~ after Lesley Wheeler Is it one syllable or two? When did I (you) last really speak to you (me)?
Later that morning, after borrowing the neighbor's ladder to pluck an errant plant growing in a corner of the roof's front gutter— I decide to also clear the weeds tangling the mouth of the downspout. My other neighbor across the street uses the word "volunteer" when she's talking about plants that show up in her tidy garden as if from nowhere. A stand of curling fern, for instance— which she didn't put in the soil herself. Or wildflowers she kept because they were pretty, and closer to the sidewalk's edge. I'm tempted to ask if these plants know what they're volunteering for: you know, like many citizens in the community who've signed up to be poll workers, even if most of them are over the age of 60 and understand they're in a group more susceptible to contracting COVID-19. Young people too, properly masked, armed with clipboards and flyers, going door to door, reminding people how important it is to register and vote in the coming elections. And the volunteers stocking community food pantries, the school children fanning out across public parks and beaches to collect trash thoughtlessly tossed by others in the bushes or on the trails— This is where, often, someone finds small animals: turtles, possums, seagulls, herons, ducks, their heads caught in plastic six-pack rings, legs wound in plastic twine. As for migratory birds that have been seen falling out of the skies across the south- western states in the hundreds of thousands, I don't think they freely offered to take part in their own mass extinction. Between raging wildfires and unseasonable cold snaps, how long did they reel through the sky until they couldn't, until they hit the ground, reduced to feathers and bones? When I find under the rosemary a bird's narrow skull of mottled ivory, it's not so much the brittle hollows of its eye sockets or the wanting to know whether it was flycatcher, swallow, or warbler that comes over me but that there's still a softness in the hinge that used to work its bill.
4 there's likely a reason for why you might read ginkgo in place of gelato, anger for ginger, wound for word— the air tips the hourglass to the other side as if everything could begin again: the mouth remembers the child's thumb; the shoulder, her homesick head— what you want to know is which of the vowels you sounded never stopped ringing in her ears even as she fell asleep * prescriptions; Tagalog
3 observe deep silence in the hours after moths congregate someone brings a bowl of water, a candle, an egg the soft scritch of a match signals the beginning of rescue you hear it from afar like a hammer striking an anvil you were on the burning plain or in moss-curtained forests you were at the place where the sun stuck its coin in the poor-box gently you pick up the soft body folded across the path you put its arms into coat sleeves, its feet into your shoes * prescriptions; Tagalog
2 raven-blood, dog-blood, heated just below boiling the formal ceremonies of owls after dark salt pearl, rice pearl; bud from a particular time of year old love, a lozenge dissolving slowly under the tongue smear of red earth and water, controlled uprising of bees prayer summoning what you exiled, naked, to ice or snow lie down and let the hands of the ancestors rove get up as a lioness to shred the sheets you soiled * prescriptions; Tagalog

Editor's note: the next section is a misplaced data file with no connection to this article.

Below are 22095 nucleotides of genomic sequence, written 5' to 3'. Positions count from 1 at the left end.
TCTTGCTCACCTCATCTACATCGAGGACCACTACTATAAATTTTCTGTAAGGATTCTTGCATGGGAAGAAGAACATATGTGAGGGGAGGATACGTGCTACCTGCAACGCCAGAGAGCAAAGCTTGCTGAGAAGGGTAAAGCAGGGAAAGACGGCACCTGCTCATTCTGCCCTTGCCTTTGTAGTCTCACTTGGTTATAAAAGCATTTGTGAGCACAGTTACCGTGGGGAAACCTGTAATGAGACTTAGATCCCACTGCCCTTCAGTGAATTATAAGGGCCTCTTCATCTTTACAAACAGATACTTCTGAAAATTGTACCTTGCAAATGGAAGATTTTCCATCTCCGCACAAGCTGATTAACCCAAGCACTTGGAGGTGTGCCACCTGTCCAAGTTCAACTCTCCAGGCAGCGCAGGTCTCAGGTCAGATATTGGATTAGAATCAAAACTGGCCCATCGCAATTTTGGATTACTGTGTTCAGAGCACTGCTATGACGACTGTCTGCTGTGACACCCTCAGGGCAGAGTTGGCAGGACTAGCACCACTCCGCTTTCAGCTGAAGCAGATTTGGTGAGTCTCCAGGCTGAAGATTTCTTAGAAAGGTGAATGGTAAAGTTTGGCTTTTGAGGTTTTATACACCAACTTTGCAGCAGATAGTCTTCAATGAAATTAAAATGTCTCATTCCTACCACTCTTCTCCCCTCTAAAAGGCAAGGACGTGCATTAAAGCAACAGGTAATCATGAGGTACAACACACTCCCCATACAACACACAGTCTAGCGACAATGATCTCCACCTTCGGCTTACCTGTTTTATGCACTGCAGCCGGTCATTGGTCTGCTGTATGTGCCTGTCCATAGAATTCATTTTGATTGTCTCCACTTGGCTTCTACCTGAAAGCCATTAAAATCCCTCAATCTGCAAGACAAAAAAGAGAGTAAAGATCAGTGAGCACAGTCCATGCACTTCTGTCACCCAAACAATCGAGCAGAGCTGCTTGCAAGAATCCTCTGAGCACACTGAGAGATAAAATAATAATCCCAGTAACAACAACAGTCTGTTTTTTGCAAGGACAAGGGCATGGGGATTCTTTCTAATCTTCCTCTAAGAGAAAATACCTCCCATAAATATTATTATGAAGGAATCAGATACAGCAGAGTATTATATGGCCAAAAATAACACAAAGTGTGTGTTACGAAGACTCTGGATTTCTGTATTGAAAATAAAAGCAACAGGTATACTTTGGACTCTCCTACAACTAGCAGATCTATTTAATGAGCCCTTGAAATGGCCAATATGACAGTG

1 cut out the dead herb growing spirals inside your chest inside the sour plum, find a seed with the initials of god see how the mouth hungers for the unwritten century collect, if you can, the honey left by ants on the road in the morning, run and unfasten the gate to the sea keep the first feather that brushes against your throat with the second, make a tincture of eucalyptus and gin don't join the crows in heated discussion of headstones * prescriptions; Tagalog
4 the hair: its toothed iron sheets, its lacquered walls the elbow: its never-gloved, stair-stepped midtown tunnel the ear: its widespread auricle, its tin cup held out to the ocean the hip: its switchback curves and wings; its carved, vacated cradle the muscle: its wild-haired resident tailor with deteriorating eye the ankle: its heeled oscillations and dreams of immortality the brain: its limbic planets, its wells of desolation and nostalgia the skin: its fires and disasters, its basement telephone exchange * symptoms; Tagalog
3 the thigh: its speckled landscapes and faun-like moods the tongue: its love of idle industry and minor angels the throat: its splintered caves and hidden rivers the cheek: its aches, indecipherable from engagements the forehead: its balconies of constant dreaming the nape: its squeamishness and fear of wooden blocks the arms: their pale whipped froth and custardy insides the groin: its marshy bogs and and mists of gasses * symptoms; Tagalog
2 the nose: its diving headfirst into wind, its lift and flop the chin: its love for hammocks, its pyrrhic aspirations the vein: its unsteady arrows in single lanes the eyebrow: its cliff hangers, its plein air sketching the philtrum: its silence concerning the wisdom of the world the suprasternal notch: its quiet alley, its nest of fallen birds the bladder: its muffled trumpets, its watery bleats the hand: its genius at picking locks, its open softness * symptoms; Tagalog
1 the heart: its palpitations in molasses and vinegar the liver: its hooded falcon and perforated clouds the spleen: its doubled fists and banked fires the spine: its naked chandeliers and broken lamps the mouth: its one red dress and oyster bed the stomach: its allegories of milk and vellum the ear: its copper clocks and restless constellations the eye: its fenced lagoon and roving windlass * symptoms; Tagalog